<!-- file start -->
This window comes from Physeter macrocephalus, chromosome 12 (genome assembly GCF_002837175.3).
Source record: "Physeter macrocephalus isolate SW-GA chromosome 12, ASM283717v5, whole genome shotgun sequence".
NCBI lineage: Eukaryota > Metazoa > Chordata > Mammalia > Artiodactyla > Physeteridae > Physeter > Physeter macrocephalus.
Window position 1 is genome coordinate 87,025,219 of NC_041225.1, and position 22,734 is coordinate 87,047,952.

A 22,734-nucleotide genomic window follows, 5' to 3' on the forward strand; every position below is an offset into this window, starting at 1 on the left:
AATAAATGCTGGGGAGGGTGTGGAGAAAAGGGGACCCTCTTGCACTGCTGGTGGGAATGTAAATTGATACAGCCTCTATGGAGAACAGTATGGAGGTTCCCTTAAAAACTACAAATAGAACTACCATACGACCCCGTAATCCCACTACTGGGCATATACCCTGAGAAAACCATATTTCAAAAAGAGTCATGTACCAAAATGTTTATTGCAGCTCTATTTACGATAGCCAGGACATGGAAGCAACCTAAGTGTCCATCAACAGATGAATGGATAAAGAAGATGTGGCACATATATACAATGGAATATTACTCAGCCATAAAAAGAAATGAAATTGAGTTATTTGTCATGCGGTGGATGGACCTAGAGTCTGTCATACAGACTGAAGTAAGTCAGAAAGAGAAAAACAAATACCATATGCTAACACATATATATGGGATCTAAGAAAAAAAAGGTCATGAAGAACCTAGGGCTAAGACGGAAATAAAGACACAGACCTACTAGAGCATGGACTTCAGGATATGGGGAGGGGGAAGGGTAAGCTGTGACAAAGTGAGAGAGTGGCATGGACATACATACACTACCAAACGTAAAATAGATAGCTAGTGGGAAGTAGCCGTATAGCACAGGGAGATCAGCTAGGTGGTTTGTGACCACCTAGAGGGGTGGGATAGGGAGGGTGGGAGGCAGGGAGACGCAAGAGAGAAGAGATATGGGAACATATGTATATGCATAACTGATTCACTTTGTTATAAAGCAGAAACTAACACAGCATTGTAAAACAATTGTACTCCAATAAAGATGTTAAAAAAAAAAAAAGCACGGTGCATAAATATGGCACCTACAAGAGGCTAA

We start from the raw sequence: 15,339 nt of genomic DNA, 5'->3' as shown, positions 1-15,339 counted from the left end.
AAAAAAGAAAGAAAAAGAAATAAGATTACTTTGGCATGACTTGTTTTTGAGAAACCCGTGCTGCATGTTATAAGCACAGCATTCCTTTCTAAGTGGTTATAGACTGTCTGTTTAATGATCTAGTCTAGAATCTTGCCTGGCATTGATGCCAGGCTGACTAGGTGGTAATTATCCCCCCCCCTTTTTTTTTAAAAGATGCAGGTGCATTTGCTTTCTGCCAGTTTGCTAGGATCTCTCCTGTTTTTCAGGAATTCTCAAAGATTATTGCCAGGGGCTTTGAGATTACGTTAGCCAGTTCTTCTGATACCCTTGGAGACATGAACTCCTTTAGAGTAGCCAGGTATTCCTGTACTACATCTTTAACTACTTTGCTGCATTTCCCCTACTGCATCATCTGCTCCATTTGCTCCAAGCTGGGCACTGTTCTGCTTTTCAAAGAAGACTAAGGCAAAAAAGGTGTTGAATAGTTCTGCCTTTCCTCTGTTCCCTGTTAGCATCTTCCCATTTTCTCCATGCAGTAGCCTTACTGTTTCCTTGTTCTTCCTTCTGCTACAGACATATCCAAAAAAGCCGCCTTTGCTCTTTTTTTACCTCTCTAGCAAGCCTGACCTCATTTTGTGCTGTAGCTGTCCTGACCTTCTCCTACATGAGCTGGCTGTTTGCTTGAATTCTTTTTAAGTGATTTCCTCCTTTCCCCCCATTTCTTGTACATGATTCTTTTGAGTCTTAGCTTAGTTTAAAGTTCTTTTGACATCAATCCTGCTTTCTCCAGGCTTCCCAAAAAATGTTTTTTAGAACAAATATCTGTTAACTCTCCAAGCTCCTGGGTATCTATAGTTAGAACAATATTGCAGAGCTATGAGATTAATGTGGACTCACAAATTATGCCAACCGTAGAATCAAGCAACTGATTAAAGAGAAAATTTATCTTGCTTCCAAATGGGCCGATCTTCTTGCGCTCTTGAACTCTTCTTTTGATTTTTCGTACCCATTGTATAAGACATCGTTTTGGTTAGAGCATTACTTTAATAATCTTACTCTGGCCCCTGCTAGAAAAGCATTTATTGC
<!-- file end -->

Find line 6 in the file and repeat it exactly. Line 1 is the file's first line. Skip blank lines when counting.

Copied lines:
AATAAATGCTGGGGAGGGTGTGGAGAAAAGGGGACCCTCTTGCACTGCTGGTGGGAATGTAAATTGATACAGCCTCTATGGAGAACAGTATGGAGGTTCCCTTAAAAACTACAAATAGAACTACCATACGACCCCGTAATCCCACTACTGGGCATATACCCTGAGAAAACCATATTTCAAAAAGAGTCATGTACCAAAATGTTTATTGCAGCTCTATTTACGATAGCCAGGACATGGAAGCAACCTAAGTGTCCATCAACAGATGAATGGATAAAGAAGATGTGGCACATATATACAATGGAATATTACTCAGCCATAAAAAGAAATGAAATTGAGTTATTTGTCATGCGGTGGATGGACCTAGAGTCTGTCATACAGACTGAAGTAAGTCAGAAAGAGAAAAACAAATACCATATGCTAACACATATATATGGGATCTAAGAAAAAAAAGGTCATGAAGAACCTAGGGCTAAGACGGAAATAAAGACACAGACCTACTAGAGCATGGACTTCAGGATATGGGGAGGGGGAAGGGTAAGCTGTGACAAAGTGAGAGAGTGGCATGGACATACATACACTACCAAACGTAAAATAGATAGCTAGTGGGAAGTAGCCGTATAGCACAGGGAGATCAGCTAGGTGGTTTGTGACCACCTAGAGGGGTGGGATAGGGAGGGTGGGAGGCAGGGAGACGCAAGAGAGAAGAGATATGGGAACATATGTATATGCATAACTGATTCACTTTGTTATAAAGCAGAAACTAACACAGCATTGTAAAACAATTGTACTCCAATAAAGATGTTAAAAAAAAAAAAAGCACGGTGCATAAATATGGCACCTACAAGAGGCTAA